Community wellbeing projects are on the rise. Growing vegetables in a shared allotment, volunteer-run cafés, and sharing libraries all have a common objective – bringing together like-minded people to improve lives. Not only do community wellbeing projects benefit the community as a whole but they can also improve the mental health of the people involved.
Likewise, community organisations rely on the ongoing support of volunteers to successfully deliver many of their goals.
How Volunteering Benefits the Volunteer
Humans are social creatures, meaning it’s important for us to seek meaningful relationships with other people. In fact, connecting with others is recognised by the NHS as one of its “5 Steps to Mental Wellbeing”, alongside “giving to others” AKA volunteering!
Make New Friends
Joining a community wellbeing project helps you to make new friends and contacts, which can grow to be a great support network in the future. Choosing a project that engages you enables you to meet others with common interests, plus you’ll have fun at the same time! Whether it’s sharing a passion for photography, doing a spot of gardening, or baking a cake for a local care home, committing to a shared activity is a great way to strengthen friendships with people you may not have met otherwise.
Feel Part of Your Community
The Internet proved to be an invaluable commodity during the recent pandemic, helping people to stay connected despite physical social distancing measures. However, many people continue to feel disconnected from their communities.
Volunteering in a community wellbeing project can be a hugely valuable and rewarding experience that can also help you to feel part of your community. In addition to meeting like-minded people, you’ll be able to make a worthwhile contribution to your local neighbourhood. Your contribution doesn’t have to be a large gesture, either. Even the smallest tasks can make a tangible difference, from painting a fence at the community centre to reading with children at your local library.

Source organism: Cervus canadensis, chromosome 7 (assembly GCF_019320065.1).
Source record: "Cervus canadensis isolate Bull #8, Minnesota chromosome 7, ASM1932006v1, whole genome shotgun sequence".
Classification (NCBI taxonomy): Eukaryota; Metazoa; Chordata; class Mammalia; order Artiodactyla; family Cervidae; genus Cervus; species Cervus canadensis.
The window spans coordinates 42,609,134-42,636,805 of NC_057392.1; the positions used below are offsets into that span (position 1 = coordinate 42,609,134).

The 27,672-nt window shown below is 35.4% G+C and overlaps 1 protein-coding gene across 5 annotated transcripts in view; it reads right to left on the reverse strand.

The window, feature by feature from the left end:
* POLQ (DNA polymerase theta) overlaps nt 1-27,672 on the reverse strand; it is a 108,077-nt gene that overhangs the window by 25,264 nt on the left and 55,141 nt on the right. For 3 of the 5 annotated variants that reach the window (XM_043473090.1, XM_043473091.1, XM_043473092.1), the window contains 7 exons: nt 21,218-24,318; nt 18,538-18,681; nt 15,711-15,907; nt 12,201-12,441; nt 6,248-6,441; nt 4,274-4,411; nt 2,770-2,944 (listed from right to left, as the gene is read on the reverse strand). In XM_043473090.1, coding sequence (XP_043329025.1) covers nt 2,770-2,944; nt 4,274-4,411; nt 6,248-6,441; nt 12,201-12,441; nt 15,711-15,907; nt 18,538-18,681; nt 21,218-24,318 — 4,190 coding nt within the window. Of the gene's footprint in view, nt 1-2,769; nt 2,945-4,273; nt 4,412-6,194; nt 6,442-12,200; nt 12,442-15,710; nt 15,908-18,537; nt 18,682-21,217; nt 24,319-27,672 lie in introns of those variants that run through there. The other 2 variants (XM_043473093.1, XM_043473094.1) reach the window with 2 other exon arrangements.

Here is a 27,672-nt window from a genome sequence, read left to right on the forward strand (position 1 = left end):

Today, many parents often face the challenge of juggling busy working lives with spending quality family time together. Volunteering is a positive way to encourage your family to spend time together, get away from the screens, and feel good about it at the same time!
Children watch everything we do, and they learn from our example. Getting your whole family involved in a community wellbeing project, like helping out at an animal shelter or going down to the community allotment, shows them exactly how volunteering makes a difference to the world around them.
We all know the importance of keeping active to maintain fit and healthy bodies, but physical activity is also a really powerful way to enhance your mental health. Volunteering is a great way to keep active, no matter your mobility levels. By participating in a shared activity with others, you’ll feel more encouraged to keep going! You can choose any activity that fits your lifestyle, such as light gardening, crafting or gentle walks in nature.
Boosting Your Mood
As well as helping to reduce social isolation, which is known to be a key risk factor for depression, volunteering can greatly improve your mental wellbeing. By using your own skills and knowledge, sharing it with others and generally doing good for the community, you achieve a sense of accomplishment. Accompanying that feeling is a boost in your own self-confidence, and the happier you feel, the more positive you are about the future.
How Volunteering Benefits the Community
Community organisations can’t function without volunteers. We rely on volunteers as a valuable source of skills that enable us to achieve our long-term goals and better the lives of people in need.
Beyond the provision of skills, though, involving the whole community in wellbeing projects helps to strengthen the ties with those we serve. Well-run community wellbeing projects instil a sense of pride amongst the whole population. When it inevitably comes time to seek funding, having the whole community behind the project demonstrates the need for the project.
It’s a Win-Win
On the surface, community wellbeing projects may just appear to serve the needs of the chosen beneficiary group. In reality, community wellbeing projects are no-brainers since they not only improve the lives and mental health of the direct beneficiaries but also positively boost the wellbeing of the volunteers and wider community.
This article was written by Millie Fuller. If you have any questions about the article please contact firstname.lastname@example.org